ETA Avid HD software for editing is the way to go.
     
  9. wingspar

    wingspar

    Mar 16, 2008
    Oregon
    Mostly posting so I can watch this thread. I used a camcorder a few years ago on a construction project, and am toying with the idea of getting one for personal use. I made a 27 minute video out of 8 hours of tape using Pinnacle 8.0 for software, and really liked it, but I’ve heard the recent versions might be a little buggy, but I don’t think I’d hesitate to purchase it, but I’d take a close look at Adobe Premier also. Pinnacle is the only video editing software I’ve used, other than what comes with the Windows OS.

    The two cameras I’ve narrowed it down to are in the Mini-DV format. They are the Canon VIXIA HV30 and the Canon GL2

    The Canon GL2 looks like an extremely nice camera, but since I don’t really think I’ll use it much, the cost of the Canon GL2 may be a little rich for my blood, specially since I procrastinated for two years on the 105 VR before picking one up.
     
  10. Would it be safe to say that the P2 would be in the "upper-mid" class?

    Gary, you bring up another interesting question, for me, and that is format. How important is this? How much benefit do you get from the different formats? Can then all easily be imported and processed to a common physical form?

    Man, this is just as bad as "regular" cameras, and even more expensive :eek:

    Thanks!
     
  11. wingspar

    wingspar

    Mar 16, 2008
    Oregon
    Format was something I wasn’t expecting when I did the research for purchasing the video cam at work, and there are even more choices today. I settled on the Mini-DV because they are small tapes, fit in your pocket, and easy to carry around and change if you run out of tape in the field. They are about 2.8 inches wide x 2 inches high x 0.5 inches thick. The ones I have can record 60 minutes in SP and 90 minutes in LP.

    Downloading to your computer should be the same with all formats. Most, if not all camcorders, will plug into your computer via a USB and or a Firewire port. I used the external power that came with the camcorder to power the cam while I was downloading to the computer. The tapes can be erased and used again and again and again, and if you want to save the tape, just stick it in a drawer or safe.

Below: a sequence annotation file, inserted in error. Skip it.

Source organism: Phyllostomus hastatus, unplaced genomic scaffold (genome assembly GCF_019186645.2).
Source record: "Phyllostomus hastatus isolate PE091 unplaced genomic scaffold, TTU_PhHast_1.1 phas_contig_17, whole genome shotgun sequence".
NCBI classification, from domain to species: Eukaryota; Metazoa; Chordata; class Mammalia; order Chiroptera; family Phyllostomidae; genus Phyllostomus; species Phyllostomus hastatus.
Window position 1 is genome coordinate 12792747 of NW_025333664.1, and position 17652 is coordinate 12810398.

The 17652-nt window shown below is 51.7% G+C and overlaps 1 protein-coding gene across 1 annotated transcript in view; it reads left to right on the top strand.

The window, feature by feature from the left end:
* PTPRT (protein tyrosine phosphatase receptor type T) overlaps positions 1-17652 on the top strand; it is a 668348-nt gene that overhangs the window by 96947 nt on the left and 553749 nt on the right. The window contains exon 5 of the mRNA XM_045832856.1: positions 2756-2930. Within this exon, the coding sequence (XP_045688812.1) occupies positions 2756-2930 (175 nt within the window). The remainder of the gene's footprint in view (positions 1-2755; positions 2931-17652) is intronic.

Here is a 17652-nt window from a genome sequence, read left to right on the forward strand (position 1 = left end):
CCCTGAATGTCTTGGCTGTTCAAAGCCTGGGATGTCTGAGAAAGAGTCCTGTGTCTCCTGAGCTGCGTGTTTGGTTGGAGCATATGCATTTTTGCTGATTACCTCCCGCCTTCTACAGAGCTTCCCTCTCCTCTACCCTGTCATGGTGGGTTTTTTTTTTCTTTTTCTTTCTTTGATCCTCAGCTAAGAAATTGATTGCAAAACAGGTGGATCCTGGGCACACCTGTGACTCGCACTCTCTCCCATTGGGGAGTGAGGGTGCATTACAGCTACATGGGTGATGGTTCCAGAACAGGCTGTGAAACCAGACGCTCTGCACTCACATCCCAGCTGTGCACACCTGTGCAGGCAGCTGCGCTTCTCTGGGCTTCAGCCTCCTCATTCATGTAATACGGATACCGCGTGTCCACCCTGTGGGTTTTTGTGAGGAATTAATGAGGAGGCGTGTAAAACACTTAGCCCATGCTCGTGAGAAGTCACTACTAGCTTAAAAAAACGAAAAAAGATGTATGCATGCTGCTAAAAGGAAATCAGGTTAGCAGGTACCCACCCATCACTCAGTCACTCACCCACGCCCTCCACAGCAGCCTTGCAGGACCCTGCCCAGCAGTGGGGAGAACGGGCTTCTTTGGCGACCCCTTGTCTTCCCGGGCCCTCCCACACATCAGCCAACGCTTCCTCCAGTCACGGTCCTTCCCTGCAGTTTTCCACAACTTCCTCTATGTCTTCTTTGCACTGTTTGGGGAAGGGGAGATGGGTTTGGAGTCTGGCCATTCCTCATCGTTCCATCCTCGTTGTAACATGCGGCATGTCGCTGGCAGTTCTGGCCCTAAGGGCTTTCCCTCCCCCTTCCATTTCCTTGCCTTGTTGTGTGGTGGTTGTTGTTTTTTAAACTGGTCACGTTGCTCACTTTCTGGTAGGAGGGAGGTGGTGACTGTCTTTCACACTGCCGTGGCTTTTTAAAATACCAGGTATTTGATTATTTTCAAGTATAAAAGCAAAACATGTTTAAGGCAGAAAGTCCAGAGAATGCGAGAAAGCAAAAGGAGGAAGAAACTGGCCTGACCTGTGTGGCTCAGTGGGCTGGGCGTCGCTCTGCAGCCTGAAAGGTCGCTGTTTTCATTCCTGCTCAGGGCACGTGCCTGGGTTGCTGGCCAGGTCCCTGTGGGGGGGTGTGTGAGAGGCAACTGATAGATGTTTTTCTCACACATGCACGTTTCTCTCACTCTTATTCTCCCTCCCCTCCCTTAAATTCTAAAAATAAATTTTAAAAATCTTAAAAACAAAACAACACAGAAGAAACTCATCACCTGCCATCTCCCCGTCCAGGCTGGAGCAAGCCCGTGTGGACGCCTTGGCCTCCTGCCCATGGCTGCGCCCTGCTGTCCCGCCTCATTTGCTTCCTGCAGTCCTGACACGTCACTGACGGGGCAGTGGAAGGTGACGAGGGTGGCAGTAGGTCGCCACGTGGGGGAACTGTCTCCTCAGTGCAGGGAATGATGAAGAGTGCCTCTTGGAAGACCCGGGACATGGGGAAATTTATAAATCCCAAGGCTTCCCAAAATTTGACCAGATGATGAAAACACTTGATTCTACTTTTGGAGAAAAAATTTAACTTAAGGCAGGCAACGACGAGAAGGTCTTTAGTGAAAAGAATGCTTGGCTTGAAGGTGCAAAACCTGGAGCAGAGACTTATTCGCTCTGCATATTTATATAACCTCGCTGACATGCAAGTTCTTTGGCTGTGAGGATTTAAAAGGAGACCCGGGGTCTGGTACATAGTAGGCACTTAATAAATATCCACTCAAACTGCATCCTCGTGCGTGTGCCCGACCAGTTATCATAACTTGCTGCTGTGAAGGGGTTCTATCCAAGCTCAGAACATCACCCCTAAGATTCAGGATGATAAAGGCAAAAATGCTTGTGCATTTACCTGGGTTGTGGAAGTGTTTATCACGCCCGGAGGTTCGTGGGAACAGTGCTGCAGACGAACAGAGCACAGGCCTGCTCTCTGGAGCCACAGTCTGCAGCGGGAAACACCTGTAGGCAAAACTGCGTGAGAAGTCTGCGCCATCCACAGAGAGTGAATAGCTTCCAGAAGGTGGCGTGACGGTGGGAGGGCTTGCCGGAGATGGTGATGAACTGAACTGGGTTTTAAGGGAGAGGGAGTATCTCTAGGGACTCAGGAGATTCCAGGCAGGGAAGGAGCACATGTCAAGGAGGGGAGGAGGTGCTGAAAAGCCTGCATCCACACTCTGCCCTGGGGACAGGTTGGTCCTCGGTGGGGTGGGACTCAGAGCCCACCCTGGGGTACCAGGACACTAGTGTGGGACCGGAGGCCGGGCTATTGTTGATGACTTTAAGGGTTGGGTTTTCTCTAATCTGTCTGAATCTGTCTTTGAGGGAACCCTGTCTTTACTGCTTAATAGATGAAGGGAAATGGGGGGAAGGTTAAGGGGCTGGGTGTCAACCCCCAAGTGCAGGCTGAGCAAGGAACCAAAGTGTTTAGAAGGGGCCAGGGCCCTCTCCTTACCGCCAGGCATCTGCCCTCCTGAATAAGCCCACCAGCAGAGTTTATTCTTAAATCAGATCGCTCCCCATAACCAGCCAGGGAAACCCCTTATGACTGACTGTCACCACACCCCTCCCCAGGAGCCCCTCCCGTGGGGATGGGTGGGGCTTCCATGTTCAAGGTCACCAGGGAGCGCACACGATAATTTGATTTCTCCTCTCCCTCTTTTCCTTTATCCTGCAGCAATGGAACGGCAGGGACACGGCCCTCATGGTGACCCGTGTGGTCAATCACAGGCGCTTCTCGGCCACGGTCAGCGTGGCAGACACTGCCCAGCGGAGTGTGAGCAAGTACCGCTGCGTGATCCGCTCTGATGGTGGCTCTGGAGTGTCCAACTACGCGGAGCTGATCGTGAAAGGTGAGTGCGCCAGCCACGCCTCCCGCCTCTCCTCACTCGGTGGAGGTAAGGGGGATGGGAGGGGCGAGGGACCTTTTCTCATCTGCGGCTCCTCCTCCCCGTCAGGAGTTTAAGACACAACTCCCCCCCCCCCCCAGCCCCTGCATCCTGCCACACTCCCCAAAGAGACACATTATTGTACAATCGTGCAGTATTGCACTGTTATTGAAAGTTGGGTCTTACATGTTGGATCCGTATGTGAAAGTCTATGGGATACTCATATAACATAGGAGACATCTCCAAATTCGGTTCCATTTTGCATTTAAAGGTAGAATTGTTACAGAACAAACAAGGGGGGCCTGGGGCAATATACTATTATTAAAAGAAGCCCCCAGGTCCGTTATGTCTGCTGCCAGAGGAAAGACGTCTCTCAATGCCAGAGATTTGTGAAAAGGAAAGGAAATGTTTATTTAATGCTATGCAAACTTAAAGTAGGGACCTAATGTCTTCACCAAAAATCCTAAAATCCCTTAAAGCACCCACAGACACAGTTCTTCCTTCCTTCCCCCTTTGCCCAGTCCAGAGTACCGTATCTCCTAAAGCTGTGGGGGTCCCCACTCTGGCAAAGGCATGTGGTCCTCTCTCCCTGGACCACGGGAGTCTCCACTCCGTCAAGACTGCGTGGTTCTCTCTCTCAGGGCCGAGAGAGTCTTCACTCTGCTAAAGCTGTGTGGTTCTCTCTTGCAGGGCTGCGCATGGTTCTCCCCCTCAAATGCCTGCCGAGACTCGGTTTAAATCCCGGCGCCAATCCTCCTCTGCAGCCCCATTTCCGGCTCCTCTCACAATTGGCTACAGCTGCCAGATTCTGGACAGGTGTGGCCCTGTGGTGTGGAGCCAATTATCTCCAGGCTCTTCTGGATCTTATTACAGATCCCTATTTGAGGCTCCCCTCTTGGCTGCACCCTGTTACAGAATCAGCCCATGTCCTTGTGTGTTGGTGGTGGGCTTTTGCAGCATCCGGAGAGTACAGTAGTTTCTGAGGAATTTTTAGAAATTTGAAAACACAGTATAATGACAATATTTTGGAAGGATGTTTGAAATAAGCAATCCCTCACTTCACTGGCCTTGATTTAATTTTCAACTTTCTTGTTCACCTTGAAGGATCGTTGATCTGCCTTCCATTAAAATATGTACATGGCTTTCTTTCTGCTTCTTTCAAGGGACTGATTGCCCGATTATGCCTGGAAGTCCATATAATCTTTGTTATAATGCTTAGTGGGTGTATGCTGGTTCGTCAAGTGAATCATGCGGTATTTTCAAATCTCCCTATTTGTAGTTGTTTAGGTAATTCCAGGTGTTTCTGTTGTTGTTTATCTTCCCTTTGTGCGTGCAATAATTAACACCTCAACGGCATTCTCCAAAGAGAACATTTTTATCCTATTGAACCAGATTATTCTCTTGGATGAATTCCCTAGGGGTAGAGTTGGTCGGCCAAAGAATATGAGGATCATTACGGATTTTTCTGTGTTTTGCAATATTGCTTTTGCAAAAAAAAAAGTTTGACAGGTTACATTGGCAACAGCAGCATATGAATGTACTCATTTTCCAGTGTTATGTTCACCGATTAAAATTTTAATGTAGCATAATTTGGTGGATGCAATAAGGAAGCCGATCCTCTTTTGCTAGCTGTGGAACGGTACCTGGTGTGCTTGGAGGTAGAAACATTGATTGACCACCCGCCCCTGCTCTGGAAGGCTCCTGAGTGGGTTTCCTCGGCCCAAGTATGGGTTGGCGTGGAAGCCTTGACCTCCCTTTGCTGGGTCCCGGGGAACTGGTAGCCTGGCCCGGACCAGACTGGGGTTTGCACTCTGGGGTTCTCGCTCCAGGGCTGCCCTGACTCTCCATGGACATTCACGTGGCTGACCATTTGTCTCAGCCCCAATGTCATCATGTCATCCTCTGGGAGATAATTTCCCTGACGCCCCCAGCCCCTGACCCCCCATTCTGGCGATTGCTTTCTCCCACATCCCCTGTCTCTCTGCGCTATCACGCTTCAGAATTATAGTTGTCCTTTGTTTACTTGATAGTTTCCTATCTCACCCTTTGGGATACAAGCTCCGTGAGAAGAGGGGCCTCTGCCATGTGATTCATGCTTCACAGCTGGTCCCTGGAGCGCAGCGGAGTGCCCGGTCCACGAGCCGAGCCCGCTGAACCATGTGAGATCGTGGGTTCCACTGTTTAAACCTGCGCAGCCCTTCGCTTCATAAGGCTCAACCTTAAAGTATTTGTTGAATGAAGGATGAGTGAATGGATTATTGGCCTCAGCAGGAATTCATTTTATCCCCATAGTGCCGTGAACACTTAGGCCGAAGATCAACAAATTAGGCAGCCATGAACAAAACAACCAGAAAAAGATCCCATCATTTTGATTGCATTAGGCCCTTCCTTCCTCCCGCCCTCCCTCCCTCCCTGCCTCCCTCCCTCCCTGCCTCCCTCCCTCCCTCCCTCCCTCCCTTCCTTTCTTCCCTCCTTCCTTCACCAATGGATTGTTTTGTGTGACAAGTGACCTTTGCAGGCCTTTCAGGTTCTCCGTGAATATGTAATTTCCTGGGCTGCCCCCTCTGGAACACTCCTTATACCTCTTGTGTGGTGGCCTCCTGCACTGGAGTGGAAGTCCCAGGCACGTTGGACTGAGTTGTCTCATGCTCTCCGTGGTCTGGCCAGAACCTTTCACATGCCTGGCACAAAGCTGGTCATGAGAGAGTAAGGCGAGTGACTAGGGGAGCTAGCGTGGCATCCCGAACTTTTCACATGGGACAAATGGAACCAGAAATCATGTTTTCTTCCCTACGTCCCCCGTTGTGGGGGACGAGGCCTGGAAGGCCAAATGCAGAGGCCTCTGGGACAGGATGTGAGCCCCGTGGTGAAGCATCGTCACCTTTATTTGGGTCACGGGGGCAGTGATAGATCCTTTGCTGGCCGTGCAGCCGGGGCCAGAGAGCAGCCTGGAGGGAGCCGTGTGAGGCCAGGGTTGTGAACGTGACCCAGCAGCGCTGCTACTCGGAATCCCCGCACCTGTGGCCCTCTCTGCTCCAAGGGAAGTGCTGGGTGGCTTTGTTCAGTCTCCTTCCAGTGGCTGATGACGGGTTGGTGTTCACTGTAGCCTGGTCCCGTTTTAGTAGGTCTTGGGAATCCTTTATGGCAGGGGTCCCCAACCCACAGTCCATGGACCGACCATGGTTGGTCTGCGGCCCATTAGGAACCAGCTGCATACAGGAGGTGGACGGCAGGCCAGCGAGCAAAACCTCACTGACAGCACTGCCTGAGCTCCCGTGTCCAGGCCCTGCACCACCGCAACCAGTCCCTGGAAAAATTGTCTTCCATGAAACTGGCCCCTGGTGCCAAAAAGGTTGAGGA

One thing you want to think about is hard drive space. You will be amazed at how large of a file just a few minute video can be. I purchased a video dedicated hard drive when I did the construction project. I ended up with about 8 hours of unedited video, and a 27 minute movie, plus other small things I did with the cam, and I used up about 200 GB of a 250 GB drive.
     
  12. Cougar8045

    Cougar8045

    184
    May 25, 2007
    Earth
    If you are downloading video into RAW DV file format, the rule is 2 gig of harddrive space for every 9 mins 54 secs approximately. That means if you have a 1 hour video to download, you will end up with 6 2gig files plus 1 several hundred meg file minimum just for the uncut files.

    I also like to use Final Cut Studio. It does sound editing. It does video editing. It does special effect. You can even create a DVD with menu and animation. Basically, the whole nine yard.
     
  13. Since you wanted to know some low end recommendations...

    Can't recommend a cam, but for software, there are many, many free, or low cost programs out there which cover the whole range of video manipulation. Typically, they are dedicated to one aspect of video (editing, converting, encoding, authoring, etc), but in some cases perform that aspect better than the same function on some of the all-in-one programs.

    If he really wants to "learn" video, I suggest he visit http://www.videohelp.com

    The forum there covers all the different aspects of video, and is a good place for a beginner to start. Lots of professional, as well as amateur videographers hang out there.

    The site has a good library of links to video software of all kinds. You can search the database for software that can do specific things (e.g. "Convert MOV file to AVI file").
     
  14. Sony Vegas is THE software to use on PC. Buy DVD training videos. It's professional software, includes HD support and is so much easier to use than Premier.

    Sony Movie Studio is a beginner program that can be upgraded to Vegas.